SC OKs reduced bail, release on recognizance for indigent inmates
This March 21, 2020 photo shows detainees at the Quezon City Jail.
The STAR/Boy Santos
SC OKs reduced bail, release on recognizance for indigent inmates
Kristine Joy Patag (Philstar.com) - April 30, 2020 - 5:05pm

MANILA, Philippines — Chief Justice Diosdado Peralta on Thursday released new guidelines for possible release of indigent inmates to help decongest jails in this time of COVID-19 pandemic.

Peralta issued Supreme Court Administrative Circular No. 38-2020 on the “reduced bail and recognizance as modes for releasing indigent persons deprived of liberty.”

The chief justice recalled that the Court has, time and again, held that “bail is a matter of right when the offense charged is not punishable by reclusion perpetua, life imprisonment, or death.”

The SC has too ruled that the amount of bail should be reasonable at all times.

“More so during this period of public health emergency when there is a serious need to decongest our overcrowded jails and prison facilities and further prevent the spread of the virulent COVID-19,” Peralta said.

The Public Attorney's Office considers the following as indigents under its Indigency Test:

1. If residing in Metro Manila, whose net income does not exceed Php14,000.00 a month; 

2. If residing in other cities, whose net income does not exceed Php13,000.00 a month;

3. If residing in other places, whose net income does not exceed Php 12,000.00 a month.
 

The Philippines on Thursday recorded 276 new COVID-19 infections, bringing national tally to 8,488.

Inside the country’s overcrowded jails, the Bureau of Jail Management and Penology reported nine inmates and nine staff infected at the Quezon City Jail, and more than 200 cases inside Cebu City Jail.

The BJMP recorded a congestion rate of 394% in September 2019, making the practice physical distancing and proper hygiene at all times a luxury for inmates.

Almost 10,000 PDLs recently temporarily released

The SC has since issued circulars to help decongest Philippines’ overcrowded jails include allowing electronic filing of charge sheets and transmission of release orders, reiteration of guidelines on release of qualified PDLs through self-recognizance and provisional dismissal and pilot testing of videoconference of urgent trials.

It said that Office of the Court Administrator data showed that no less than 9,731 PDLs from March 17 to April 29 2020 were released due to these directives.

Broken down, the data on released inmates is as follows:

  • National Capital Judicial Region: 2,082 PDLs
  • Luzon, outside NCJR: 4,657 PDLs
  • Visayas: 1,072 PDLs
  • Mindanao: 1,920 PDLs

In its latest circular, the chief justice introduces a new initiative where “more PDLs are expected to be released.”

“In view of the foregoing and upon consultation with the Members if the Court, considering the urgent need to further decongest our detention facilities, especially during this time of public health emergency, to promote social and restorative justice, bail and recognizance for indigent PDLs shall be granted as follows, pending the continuation of the criminal proceedings and resolution of cases against them:”

  • For those charged with a crime punishable with the maximum of reclusion temporal or 12 years to 20 years, the bail shall be computed by getting the medium period multiplied by P3,000 for every year of imprisonment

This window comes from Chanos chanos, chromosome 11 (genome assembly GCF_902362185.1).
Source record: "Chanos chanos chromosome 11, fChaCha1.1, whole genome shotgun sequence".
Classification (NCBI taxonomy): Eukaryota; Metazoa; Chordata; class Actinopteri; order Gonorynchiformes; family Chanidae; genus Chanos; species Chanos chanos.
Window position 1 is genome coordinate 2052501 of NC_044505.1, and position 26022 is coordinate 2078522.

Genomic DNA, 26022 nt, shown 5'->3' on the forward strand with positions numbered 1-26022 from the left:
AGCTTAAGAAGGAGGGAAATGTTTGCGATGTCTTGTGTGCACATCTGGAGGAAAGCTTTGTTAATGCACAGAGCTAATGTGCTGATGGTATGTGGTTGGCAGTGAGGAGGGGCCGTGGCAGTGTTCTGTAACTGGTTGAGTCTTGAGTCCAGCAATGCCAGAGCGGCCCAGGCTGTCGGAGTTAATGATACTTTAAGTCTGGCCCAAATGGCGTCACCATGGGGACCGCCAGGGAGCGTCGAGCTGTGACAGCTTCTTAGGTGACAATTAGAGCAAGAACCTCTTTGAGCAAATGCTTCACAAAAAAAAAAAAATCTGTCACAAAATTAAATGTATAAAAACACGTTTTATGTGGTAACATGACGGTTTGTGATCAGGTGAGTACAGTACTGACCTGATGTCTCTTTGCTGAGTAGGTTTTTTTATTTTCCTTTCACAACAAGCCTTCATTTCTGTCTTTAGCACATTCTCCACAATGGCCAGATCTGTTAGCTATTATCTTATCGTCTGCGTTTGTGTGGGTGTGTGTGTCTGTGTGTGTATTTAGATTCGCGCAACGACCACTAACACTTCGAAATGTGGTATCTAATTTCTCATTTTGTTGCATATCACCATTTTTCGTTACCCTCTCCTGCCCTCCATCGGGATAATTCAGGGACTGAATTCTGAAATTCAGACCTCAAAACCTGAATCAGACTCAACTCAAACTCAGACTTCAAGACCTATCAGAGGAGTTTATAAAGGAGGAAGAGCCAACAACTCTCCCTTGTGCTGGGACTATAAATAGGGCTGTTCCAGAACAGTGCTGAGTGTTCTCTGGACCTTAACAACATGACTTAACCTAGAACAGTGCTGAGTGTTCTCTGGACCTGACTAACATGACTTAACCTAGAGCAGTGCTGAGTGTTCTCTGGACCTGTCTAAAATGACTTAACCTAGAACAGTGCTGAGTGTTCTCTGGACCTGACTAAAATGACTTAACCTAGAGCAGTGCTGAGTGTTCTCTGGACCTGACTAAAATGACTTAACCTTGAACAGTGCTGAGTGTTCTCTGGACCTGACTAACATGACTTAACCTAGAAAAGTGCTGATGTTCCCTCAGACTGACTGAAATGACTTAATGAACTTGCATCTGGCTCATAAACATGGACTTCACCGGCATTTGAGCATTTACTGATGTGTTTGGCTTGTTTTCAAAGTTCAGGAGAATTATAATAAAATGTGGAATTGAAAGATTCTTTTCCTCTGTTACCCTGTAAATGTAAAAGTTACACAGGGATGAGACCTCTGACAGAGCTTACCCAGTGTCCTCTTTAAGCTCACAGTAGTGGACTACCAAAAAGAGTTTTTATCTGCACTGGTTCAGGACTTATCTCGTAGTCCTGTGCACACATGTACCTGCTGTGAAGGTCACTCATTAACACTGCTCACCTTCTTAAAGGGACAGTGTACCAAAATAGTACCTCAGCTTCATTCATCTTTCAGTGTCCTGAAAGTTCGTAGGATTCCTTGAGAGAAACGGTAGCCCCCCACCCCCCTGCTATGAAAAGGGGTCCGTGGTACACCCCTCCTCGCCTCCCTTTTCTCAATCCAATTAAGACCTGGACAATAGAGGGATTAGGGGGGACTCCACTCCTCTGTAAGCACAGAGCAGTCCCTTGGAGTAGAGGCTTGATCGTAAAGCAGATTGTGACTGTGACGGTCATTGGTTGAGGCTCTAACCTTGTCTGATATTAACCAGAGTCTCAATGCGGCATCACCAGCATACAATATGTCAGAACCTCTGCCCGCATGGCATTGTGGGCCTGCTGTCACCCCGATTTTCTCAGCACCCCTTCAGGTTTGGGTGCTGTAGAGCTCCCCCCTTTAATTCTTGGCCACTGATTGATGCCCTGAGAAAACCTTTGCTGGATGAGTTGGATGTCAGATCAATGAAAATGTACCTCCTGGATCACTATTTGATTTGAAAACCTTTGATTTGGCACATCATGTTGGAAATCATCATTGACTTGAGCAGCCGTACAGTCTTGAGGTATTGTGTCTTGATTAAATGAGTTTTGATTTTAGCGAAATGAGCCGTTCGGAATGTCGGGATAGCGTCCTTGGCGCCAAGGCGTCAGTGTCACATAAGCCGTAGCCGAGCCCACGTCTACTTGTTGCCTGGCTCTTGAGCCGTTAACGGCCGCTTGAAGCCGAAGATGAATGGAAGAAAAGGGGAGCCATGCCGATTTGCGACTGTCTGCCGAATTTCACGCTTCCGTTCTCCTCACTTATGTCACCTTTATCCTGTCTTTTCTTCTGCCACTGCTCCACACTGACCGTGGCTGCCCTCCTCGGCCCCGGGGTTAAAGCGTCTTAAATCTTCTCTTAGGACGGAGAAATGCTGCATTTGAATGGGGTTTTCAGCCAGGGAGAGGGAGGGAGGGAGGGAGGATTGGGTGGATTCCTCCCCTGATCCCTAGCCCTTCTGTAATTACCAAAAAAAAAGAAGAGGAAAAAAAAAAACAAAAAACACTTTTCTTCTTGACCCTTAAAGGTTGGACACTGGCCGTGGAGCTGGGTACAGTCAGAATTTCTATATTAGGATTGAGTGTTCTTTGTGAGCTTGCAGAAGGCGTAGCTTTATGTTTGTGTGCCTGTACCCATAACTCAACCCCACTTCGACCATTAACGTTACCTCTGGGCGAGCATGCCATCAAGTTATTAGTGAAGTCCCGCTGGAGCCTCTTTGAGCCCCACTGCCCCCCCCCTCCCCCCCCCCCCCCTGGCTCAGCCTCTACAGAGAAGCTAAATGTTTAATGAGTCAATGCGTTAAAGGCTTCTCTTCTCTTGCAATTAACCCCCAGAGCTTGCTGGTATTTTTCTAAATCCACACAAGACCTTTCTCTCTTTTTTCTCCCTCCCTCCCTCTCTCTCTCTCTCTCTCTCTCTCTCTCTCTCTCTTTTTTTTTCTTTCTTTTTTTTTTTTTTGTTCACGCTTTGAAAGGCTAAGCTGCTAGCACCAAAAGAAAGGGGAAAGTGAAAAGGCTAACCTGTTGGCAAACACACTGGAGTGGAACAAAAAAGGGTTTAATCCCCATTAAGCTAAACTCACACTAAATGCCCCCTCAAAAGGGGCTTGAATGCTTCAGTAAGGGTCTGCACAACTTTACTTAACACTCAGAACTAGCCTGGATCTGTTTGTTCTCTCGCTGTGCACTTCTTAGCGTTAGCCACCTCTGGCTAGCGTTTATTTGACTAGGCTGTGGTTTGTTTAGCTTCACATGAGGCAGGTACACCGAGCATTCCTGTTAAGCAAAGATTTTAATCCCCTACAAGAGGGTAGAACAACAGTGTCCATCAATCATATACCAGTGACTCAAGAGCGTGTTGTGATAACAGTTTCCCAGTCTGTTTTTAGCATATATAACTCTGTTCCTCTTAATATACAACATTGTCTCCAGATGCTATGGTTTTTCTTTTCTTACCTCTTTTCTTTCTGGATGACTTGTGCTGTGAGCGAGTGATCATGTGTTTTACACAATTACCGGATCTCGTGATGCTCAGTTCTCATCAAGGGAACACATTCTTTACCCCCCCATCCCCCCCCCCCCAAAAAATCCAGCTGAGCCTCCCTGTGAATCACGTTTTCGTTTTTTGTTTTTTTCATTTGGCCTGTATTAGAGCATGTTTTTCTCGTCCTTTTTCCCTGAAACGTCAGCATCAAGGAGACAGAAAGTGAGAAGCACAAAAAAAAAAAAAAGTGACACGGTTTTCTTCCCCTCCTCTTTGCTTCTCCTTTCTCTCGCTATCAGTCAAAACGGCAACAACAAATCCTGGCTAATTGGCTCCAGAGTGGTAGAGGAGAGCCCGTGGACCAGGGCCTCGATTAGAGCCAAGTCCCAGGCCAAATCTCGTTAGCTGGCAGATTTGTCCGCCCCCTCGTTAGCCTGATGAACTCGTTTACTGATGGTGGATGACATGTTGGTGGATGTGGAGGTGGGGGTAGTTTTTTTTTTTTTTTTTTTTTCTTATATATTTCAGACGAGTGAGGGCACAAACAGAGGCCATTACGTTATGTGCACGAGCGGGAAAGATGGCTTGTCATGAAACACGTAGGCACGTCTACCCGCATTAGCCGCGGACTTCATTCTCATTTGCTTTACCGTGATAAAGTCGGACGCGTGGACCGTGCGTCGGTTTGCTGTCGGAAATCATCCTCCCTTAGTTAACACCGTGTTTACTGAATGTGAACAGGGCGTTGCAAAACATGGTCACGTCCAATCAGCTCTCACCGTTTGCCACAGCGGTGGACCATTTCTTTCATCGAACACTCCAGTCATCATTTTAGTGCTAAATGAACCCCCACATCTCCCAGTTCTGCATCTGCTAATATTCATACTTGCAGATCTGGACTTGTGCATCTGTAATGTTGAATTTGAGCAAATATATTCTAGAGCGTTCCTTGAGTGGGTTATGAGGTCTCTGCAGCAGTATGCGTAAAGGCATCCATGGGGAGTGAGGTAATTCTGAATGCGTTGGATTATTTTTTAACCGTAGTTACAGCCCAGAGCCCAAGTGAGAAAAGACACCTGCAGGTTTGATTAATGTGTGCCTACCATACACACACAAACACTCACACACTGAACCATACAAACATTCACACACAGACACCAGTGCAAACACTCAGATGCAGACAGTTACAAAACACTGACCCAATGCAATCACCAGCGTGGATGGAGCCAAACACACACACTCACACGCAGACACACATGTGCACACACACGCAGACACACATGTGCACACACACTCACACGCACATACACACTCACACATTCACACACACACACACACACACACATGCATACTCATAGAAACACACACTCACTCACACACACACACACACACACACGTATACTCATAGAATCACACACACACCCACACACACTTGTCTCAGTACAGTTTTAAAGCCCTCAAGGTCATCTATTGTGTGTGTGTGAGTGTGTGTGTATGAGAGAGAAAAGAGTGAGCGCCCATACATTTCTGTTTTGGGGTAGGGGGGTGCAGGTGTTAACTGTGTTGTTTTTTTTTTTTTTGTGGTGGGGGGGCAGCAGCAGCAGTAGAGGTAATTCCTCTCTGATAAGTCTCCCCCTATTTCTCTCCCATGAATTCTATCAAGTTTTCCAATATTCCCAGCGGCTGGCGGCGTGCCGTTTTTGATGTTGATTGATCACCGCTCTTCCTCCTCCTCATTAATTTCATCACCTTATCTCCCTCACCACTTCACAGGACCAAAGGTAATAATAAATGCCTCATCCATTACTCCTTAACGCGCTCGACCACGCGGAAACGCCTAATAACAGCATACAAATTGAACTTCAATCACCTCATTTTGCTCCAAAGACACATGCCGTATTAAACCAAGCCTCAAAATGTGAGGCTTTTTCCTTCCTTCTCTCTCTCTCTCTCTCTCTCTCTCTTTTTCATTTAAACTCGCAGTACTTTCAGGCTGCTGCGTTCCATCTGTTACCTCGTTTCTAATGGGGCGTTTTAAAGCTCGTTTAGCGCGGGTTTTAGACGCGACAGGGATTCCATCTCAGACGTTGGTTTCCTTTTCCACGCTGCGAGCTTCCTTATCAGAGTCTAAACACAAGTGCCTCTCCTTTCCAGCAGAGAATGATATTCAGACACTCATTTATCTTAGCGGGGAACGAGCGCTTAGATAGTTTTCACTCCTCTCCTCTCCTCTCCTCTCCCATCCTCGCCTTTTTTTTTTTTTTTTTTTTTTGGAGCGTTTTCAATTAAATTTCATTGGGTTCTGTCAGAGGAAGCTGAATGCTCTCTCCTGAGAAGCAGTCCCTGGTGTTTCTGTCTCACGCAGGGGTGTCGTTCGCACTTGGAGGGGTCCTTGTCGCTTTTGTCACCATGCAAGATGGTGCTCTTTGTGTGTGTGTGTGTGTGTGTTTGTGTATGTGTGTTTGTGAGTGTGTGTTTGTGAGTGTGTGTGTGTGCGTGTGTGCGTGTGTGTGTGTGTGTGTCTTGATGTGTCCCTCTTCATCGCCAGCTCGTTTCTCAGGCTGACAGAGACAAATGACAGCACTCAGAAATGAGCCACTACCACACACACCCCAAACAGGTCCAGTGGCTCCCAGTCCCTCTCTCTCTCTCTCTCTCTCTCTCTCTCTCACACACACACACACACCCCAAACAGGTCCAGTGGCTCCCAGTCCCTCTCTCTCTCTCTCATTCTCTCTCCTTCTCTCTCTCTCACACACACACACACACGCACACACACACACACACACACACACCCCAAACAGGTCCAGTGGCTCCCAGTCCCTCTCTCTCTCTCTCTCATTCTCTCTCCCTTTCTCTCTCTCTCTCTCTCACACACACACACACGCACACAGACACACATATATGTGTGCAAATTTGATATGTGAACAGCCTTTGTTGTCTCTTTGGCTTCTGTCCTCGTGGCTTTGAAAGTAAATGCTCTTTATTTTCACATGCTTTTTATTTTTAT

• For those charged with a crime punishable with the maximum period of prision mayor or six years to 12 years, the bail shall be computed by getting the medium period multiplied by P2,000 for every year of imprisonment
  • For those charged with a crime punishable with the maximum period of prision correccional or six months to six years years, the bail shall be computed by getting the medium period multiplied by P1,000 for every year of imprisonment
  • For those charged with a crime punishable by arresto mayor or one month to six months, and arresto menor or one day to 30 days, they may be released on their own recognizance

Medium period of penalties is discussed in Article 76 of the Revised Penal Code.

Recognizance meanwhile is defined in Republic Act 10389 as a "mode of securing the release of any person in custody or detention for the commission of an offense who is unable to post bail due to abject poverty."

These new guidelines however do not cover those already serving sentence.

Indigents PDLs should first be arraigned—can be through videoconferencing— before they can be granted bail or recognizance, the SC said.

Those who were already arraigned and undergoing trial are covered by the said circular. If “they have already served the minimum imposable penalty for the crime for the crime they are accused,” then they are already covered of the OCA’s earlier directive.

“This is without prejudice to the exercise of the court’s discretion to deny the application for bail or recognizance if there are reasonable grounds based on prevailing jurisprudence and existing rules, and to the imposition of additional bail and conditions, or the cancellation thereof, to those who will be convicted, pending their appeal,” Peralta added.

The circular is effective immediately and may be availed only during the period of public health emergency.

NOVEL CORONAVIRUS SUPREME COURT
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